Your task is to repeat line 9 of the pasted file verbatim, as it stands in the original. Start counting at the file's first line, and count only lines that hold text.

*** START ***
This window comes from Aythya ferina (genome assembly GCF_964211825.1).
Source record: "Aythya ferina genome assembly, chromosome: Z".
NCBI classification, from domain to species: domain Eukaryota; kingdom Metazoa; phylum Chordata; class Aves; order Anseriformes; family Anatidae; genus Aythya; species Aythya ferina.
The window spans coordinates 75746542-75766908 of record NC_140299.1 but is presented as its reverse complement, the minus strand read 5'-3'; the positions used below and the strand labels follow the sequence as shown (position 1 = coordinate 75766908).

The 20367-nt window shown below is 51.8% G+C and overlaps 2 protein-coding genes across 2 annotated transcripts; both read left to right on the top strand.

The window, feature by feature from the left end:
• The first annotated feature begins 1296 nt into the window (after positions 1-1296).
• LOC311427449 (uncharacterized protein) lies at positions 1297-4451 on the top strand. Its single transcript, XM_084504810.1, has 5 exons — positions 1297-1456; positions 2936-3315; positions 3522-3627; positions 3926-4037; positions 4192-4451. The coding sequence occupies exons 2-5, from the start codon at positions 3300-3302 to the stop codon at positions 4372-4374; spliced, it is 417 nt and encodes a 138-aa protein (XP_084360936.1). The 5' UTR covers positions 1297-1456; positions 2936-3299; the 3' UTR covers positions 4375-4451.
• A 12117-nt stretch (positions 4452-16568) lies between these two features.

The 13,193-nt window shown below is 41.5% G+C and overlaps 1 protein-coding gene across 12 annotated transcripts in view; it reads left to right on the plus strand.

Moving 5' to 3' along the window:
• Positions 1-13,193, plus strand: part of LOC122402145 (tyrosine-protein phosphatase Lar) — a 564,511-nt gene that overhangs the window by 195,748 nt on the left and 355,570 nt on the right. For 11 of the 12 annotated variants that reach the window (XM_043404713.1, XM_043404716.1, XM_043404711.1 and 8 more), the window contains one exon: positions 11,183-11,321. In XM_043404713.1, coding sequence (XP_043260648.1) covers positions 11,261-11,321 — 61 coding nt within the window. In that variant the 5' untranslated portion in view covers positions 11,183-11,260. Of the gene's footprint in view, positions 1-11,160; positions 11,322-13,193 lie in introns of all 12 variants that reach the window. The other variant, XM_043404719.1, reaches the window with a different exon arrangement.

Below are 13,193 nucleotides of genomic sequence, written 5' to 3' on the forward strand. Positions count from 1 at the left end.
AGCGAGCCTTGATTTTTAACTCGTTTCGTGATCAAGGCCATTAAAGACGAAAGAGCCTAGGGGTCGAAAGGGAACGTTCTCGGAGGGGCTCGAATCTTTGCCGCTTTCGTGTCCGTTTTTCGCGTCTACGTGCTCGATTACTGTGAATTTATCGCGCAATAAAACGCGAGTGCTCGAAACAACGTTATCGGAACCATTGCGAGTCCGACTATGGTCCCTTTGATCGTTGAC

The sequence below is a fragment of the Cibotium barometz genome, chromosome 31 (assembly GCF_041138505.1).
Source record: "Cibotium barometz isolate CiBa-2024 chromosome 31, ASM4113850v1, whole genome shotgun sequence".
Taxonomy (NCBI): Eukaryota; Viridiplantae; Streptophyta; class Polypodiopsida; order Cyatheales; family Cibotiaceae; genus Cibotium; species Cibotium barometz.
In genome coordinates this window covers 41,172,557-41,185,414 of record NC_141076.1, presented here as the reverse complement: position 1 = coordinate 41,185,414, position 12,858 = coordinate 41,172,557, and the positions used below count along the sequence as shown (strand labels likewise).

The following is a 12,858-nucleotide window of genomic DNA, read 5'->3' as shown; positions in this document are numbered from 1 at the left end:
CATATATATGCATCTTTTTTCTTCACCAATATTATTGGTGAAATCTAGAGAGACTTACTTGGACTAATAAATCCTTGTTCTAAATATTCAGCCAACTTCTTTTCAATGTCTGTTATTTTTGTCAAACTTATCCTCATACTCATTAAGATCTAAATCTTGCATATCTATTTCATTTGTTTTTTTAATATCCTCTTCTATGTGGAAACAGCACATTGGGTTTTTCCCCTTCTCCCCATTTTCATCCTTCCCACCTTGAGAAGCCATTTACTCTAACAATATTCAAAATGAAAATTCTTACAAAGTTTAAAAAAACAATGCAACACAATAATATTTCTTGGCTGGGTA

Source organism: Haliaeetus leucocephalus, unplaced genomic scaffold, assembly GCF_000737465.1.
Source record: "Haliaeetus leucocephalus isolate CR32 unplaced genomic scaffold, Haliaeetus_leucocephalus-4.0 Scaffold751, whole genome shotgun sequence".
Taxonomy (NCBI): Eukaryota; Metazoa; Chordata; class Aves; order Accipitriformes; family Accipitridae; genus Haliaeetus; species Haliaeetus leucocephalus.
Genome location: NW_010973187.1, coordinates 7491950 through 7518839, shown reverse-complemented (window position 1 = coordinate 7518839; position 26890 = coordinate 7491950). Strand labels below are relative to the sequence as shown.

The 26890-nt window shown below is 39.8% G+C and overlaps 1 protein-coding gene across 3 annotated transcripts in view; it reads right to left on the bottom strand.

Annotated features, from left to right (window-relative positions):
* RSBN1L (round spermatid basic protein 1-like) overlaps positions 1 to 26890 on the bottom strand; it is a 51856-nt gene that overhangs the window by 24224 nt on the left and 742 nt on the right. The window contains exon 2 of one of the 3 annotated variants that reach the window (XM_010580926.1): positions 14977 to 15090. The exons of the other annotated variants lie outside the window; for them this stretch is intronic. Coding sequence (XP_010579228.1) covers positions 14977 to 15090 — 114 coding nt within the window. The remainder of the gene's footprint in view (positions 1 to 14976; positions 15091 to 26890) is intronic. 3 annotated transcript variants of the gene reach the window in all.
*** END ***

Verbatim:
• A 12117-nt stretch (positions 4452-16568) lies between these two features.